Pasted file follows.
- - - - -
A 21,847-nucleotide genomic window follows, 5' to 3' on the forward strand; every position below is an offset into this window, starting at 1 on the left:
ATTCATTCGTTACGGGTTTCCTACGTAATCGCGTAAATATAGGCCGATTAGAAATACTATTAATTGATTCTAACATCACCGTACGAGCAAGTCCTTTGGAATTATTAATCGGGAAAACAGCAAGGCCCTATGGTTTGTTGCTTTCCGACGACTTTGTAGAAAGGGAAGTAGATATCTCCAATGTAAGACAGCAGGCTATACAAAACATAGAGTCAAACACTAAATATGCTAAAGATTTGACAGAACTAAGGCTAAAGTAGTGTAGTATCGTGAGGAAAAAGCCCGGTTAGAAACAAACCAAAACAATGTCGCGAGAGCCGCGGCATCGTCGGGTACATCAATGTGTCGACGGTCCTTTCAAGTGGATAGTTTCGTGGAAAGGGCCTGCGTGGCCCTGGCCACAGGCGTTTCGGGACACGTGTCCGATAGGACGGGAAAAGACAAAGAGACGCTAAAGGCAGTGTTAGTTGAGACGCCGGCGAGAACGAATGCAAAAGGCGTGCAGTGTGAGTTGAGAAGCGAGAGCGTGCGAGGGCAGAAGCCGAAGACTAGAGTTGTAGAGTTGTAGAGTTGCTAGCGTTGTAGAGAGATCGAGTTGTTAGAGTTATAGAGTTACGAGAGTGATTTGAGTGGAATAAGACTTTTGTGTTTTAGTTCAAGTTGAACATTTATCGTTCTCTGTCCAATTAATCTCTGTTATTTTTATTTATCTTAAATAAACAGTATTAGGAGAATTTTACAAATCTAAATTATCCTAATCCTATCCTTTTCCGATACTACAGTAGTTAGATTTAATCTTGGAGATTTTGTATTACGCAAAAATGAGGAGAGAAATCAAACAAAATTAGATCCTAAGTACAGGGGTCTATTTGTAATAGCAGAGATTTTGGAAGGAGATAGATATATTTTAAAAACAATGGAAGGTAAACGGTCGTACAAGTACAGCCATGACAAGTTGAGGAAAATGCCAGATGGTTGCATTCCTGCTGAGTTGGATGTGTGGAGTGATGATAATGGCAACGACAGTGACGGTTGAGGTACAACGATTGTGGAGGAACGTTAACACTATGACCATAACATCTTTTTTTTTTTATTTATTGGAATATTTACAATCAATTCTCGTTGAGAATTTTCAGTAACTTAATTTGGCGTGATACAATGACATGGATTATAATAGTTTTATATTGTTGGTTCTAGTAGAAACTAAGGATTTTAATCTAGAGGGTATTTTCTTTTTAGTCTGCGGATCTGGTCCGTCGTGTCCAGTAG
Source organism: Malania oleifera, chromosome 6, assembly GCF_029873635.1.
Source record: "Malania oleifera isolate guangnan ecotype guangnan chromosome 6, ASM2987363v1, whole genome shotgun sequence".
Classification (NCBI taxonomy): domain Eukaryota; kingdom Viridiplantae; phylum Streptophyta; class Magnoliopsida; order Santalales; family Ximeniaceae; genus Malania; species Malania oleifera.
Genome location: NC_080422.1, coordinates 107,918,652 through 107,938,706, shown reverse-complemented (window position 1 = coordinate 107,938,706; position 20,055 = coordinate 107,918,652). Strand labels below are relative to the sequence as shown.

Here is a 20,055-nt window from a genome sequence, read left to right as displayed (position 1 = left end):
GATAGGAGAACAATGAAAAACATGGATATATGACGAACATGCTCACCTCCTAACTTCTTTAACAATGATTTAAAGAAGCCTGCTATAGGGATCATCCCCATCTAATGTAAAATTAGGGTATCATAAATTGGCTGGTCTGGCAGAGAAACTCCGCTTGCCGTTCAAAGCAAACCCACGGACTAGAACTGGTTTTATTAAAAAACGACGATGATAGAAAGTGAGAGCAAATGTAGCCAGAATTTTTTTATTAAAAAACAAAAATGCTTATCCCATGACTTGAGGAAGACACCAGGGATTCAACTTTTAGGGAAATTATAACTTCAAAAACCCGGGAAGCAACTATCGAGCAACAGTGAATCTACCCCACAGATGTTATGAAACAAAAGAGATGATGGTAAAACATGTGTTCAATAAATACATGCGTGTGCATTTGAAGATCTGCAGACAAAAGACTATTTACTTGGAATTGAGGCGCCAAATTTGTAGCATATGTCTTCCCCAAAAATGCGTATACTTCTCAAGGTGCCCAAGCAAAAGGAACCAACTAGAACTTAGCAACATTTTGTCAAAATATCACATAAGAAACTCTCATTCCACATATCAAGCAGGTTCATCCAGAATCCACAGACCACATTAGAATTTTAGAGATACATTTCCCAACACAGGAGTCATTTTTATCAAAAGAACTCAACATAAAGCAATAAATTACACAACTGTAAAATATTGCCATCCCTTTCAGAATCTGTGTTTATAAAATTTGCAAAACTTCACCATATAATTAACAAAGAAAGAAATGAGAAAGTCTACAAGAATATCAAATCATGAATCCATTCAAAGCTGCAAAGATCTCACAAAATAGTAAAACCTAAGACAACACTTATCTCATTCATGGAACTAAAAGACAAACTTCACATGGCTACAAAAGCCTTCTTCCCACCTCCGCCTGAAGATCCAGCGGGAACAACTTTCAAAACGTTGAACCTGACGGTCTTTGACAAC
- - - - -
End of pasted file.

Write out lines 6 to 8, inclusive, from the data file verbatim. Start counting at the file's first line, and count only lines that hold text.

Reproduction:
Genome location: NC_080422.1, coordinates 107,918,652 through 107,938,706, shown reverse-complemented (window position 1 = coordinate 107,938,706; position 20,055 = coordinate 107,918,652). Strand labels below are relative to the sequence as shown.

Here is a 20,055-nt window from a genome sequence, read left to right as displayed (position 1 = left end):
GATAGGAGAACAATGAAAAACATGGATATATGACGAACATGCTCACCTCCTAACTTCTTTAACAATGATTTAAAGAAGCCTGCTATAGGGATCATCCCCATCTAATGTAAAATTAGGGTATCATAAATTGGCTGGTCTGGCAGAGAAACTCCGCTTGCCGTTCAAAGCAAACCCACGGACTAGAACTGGTTTTATTAAAAAACGACGATGATAGAAAGTGAGAGCAAATGTAGCCAGAATTTTTTTATTAAAAAACAAAAATGCTTATCCCATGACTTGAGGAAGACACCAGGGATTCAACTTTTAGGGAAATTATAACTTCAAAAACCCGGGAAGCAACTATCGAGCAACAGTGAATCTACCCCACAGATGTTATGAAACAAAAGAGATGATGGTAAAACATGTGTTCAATAAATACATGCGTGTGCATTTGAAGATCTGCAGACAAAAGACTATTTACTTGGAATTGAGGCGCCAAATTTGTAGCATATGTCTTCCCCAAAAATGCGTATACTTCTCAAGGTGCCCAAGCAAAAGGAACCAACTAGAACTTAGCAACATTTTGTCAAAATATCACATAAGAAACTCTCATTCCACATATCAAGCAGGTTCATCCAGAATCCACAGACCACATTAGAATTTTAGAGATACATTTCCCAACACAGGAGTCATTTTTATCAAAAGAACTCAACATAAAGCAATAAATTACACAACTGTAAAATATTGCCATCCCTTTCAGAATCTGTGTTTATAAAATTTGCAAAACTTCACCATATAATTAACAAAGAAAGAAATGAGAAAGTCTACAAGAATATCAAATCATGAATCCATTCAAAGCTGCAAAGATCTCACAAAATAGTAAAACCTAAGACAACACTTATCTCATTCATGGAACTAAAAGACAAACTTCACATGGCTACAAAAGCCTTCTTCCCACCTCCGCCTGAAGATCCAGCGGGAACAACTTTCAAAACGTTGAACCTGACGGTCTTTGACAAC